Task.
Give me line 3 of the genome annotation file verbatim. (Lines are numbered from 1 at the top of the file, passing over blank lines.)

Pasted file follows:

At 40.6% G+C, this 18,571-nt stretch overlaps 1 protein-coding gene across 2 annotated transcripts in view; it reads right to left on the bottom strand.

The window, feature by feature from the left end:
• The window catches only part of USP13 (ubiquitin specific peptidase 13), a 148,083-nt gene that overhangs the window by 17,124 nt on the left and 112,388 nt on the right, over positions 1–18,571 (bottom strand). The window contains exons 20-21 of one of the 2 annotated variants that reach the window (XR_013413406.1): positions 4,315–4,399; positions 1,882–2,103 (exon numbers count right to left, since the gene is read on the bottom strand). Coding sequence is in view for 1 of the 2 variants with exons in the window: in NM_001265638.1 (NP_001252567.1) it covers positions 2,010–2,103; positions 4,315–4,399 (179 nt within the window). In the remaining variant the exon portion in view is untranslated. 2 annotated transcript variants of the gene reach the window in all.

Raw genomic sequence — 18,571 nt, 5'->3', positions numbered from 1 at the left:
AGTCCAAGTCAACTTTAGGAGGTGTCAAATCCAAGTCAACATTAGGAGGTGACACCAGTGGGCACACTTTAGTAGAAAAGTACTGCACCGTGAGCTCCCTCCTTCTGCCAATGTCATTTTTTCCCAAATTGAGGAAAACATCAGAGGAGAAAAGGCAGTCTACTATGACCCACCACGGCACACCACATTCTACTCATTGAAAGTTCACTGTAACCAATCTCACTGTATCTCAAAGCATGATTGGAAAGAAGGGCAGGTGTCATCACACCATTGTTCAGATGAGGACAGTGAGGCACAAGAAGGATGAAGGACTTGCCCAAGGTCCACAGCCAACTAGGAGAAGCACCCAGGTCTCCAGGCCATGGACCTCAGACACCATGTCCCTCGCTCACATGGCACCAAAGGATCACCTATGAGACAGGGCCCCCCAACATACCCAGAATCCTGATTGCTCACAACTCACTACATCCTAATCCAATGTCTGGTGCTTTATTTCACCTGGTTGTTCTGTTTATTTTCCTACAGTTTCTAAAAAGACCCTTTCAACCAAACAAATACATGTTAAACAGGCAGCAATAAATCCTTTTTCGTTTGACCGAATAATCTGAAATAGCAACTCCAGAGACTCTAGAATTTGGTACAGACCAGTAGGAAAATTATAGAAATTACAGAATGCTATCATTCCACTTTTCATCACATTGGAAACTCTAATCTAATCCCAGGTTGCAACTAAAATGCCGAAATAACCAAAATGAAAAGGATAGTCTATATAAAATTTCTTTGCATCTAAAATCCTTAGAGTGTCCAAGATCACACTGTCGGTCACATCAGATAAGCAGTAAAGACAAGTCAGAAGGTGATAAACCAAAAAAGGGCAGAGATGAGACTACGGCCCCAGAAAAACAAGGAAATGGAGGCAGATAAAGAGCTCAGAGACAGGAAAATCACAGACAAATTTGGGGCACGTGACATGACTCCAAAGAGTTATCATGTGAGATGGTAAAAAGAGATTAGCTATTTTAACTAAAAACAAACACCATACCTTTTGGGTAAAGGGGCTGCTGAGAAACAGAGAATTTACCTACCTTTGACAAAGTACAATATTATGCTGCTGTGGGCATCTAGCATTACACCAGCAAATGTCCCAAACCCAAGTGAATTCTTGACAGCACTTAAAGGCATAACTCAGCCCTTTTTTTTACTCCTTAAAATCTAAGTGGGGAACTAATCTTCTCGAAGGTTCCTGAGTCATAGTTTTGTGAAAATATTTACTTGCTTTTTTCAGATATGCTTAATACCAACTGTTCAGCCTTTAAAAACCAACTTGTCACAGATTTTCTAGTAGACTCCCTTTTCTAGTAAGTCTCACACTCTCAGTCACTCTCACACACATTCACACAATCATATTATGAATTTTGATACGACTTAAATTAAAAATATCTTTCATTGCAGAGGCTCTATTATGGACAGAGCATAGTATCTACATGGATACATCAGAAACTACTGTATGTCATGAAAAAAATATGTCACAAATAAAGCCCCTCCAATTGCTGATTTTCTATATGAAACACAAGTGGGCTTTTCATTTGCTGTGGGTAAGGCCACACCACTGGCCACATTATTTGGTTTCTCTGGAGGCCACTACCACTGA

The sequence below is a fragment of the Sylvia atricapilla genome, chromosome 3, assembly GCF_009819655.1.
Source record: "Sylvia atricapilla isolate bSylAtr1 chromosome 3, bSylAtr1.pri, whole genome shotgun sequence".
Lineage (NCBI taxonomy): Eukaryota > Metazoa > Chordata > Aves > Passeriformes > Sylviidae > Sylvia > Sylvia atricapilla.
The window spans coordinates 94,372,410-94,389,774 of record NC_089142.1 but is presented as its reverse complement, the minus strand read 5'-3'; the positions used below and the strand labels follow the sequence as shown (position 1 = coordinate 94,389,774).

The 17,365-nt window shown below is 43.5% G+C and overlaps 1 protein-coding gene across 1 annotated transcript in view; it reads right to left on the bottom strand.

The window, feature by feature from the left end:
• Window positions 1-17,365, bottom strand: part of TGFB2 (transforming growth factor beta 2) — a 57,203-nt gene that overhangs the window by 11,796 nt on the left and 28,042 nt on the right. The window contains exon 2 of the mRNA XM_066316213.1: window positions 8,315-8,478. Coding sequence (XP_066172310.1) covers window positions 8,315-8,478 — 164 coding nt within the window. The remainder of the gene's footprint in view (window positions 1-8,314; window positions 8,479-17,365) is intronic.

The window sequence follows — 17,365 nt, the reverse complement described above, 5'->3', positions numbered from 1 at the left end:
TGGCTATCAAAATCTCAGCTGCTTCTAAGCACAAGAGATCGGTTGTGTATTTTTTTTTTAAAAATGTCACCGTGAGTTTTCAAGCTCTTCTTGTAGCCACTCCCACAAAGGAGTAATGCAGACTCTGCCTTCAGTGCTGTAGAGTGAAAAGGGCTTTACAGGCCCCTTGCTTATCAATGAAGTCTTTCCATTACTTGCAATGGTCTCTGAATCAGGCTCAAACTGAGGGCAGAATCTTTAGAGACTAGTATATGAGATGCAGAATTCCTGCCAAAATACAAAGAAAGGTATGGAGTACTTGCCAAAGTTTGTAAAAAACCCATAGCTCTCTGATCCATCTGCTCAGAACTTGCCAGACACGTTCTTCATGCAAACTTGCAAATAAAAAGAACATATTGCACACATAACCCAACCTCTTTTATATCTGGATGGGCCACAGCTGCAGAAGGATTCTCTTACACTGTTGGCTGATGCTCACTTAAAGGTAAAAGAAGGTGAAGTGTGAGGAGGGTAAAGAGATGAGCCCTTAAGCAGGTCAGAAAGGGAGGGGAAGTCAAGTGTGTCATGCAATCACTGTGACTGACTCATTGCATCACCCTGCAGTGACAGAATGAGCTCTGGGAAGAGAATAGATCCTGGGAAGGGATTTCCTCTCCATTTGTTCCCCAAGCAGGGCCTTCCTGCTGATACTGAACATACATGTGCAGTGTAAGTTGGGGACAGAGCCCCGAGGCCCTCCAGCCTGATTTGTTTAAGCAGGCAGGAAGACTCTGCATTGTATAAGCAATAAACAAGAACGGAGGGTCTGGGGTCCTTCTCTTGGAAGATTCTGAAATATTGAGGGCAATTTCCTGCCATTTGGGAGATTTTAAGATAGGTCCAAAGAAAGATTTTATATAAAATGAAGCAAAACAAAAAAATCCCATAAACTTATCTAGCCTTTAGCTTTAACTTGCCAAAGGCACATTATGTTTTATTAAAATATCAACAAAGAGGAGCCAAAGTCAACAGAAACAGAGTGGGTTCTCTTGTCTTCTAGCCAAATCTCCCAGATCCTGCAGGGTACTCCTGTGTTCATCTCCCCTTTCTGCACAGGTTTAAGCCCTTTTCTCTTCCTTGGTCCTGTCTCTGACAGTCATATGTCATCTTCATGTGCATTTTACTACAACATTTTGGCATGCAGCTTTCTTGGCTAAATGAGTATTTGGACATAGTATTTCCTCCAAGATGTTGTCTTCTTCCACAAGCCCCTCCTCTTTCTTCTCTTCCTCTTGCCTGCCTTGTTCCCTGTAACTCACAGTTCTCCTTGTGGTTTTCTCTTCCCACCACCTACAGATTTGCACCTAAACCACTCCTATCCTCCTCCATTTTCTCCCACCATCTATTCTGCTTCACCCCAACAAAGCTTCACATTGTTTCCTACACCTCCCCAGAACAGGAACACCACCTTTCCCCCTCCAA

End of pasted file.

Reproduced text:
• The window catches only part of USP13 (ubiquitin specific peptidase 13), a 148,083-nt gene that overhangs the window by 17,124 nt on the left and 112,388 nt on the right, over positions 1–18,571 (bottom strand). The window contains exons 20-21 of one of the 2 annotated variants that reach the window (XR_013413406.1): positions 4,315–4,399; positions 1,882–2,103 (exon numbers count right to left, since the gene is read on the bottom strand). Coding sequence is in view for 1 of the 2 variants with exons in the window: in NM_001265638.1 (NP_001252567.1) it covers positions 2,010–2,103; positions 4,315–4,399 (179 nt within the window). In the remaining variant the exon portion in view is untranslated. 2 annotated transcript variants of the gene reach the window in all.